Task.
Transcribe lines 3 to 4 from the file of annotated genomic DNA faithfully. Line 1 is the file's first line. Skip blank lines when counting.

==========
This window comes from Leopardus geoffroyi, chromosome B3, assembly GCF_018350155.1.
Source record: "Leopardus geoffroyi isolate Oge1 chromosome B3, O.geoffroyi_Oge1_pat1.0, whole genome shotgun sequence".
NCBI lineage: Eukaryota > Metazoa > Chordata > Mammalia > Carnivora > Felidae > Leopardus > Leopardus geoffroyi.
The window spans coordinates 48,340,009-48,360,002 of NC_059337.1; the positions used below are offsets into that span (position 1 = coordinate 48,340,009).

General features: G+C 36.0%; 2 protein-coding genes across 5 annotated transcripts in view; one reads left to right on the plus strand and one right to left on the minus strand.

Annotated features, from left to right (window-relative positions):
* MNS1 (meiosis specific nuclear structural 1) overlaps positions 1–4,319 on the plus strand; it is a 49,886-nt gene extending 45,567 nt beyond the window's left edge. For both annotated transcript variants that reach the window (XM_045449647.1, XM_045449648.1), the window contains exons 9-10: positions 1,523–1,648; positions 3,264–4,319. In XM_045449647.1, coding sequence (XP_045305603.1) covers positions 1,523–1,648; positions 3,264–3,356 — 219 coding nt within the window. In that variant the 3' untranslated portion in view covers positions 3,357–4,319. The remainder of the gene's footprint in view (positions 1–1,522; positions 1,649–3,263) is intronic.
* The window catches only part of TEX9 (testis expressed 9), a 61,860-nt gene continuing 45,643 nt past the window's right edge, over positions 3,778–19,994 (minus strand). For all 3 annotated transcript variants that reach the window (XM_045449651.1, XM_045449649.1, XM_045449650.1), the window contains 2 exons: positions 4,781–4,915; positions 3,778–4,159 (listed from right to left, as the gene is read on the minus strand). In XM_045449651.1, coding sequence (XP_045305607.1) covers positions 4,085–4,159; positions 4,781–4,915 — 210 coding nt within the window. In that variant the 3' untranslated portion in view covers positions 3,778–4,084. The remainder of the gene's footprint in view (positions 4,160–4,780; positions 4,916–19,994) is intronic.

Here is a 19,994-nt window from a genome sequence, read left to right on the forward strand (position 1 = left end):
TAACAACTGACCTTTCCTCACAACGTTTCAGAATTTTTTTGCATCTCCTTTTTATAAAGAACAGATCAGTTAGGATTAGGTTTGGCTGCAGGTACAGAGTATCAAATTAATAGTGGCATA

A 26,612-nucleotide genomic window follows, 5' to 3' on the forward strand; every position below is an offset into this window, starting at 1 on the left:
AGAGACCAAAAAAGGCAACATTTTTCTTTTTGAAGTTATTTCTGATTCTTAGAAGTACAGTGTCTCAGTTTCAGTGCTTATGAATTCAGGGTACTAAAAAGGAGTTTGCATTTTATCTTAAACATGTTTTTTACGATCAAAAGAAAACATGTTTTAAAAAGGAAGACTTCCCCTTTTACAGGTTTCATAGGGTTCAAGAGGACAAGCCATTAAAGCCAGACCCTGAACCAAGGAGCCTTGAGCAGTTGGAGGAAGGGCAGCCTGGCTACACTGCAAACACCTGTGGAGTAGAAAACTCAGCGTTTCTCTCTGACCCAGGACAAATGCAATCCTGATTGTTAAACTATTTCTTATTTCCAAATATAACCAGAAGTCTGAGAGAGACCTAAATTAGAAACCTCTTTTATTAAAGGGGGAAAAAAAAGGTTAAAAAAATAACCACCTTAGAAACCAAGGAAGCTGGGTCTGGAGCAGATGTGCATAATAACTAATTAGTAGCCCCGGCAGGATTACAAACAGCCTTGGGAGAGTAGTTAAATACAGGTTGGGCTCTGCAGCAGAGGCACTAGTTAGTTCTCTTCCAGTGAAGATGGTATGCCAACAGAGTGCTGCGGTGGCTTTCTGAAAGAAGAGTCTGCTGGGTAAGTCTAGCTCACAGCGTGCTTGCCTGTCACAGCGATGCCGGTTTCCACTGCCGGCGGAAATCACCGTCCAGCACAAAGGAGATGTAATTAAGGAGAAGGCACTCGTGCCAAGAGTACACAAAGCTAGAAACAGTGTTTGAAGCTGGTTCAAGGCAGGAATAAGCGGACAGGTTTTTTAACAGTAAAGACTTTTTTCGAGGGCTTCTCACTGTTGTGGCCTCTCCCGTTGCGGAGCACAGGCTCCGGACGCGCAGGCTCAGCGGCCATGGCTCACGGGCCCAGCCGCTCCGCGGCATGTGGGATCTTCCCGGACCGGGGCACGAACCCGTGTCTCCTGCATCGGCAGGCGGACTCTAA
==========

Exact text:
NCBI lineage: Eukaryota > Metazoa > Chordata > Mammalia > Carnivora > Felidae > Leopardus > Leopardus geoffroyi.
The window spans coordinates 48,340,009-48,360,002 of NC_059337.1; the positions used below are offsets into that span (position 1 = coordinate 48,340,009).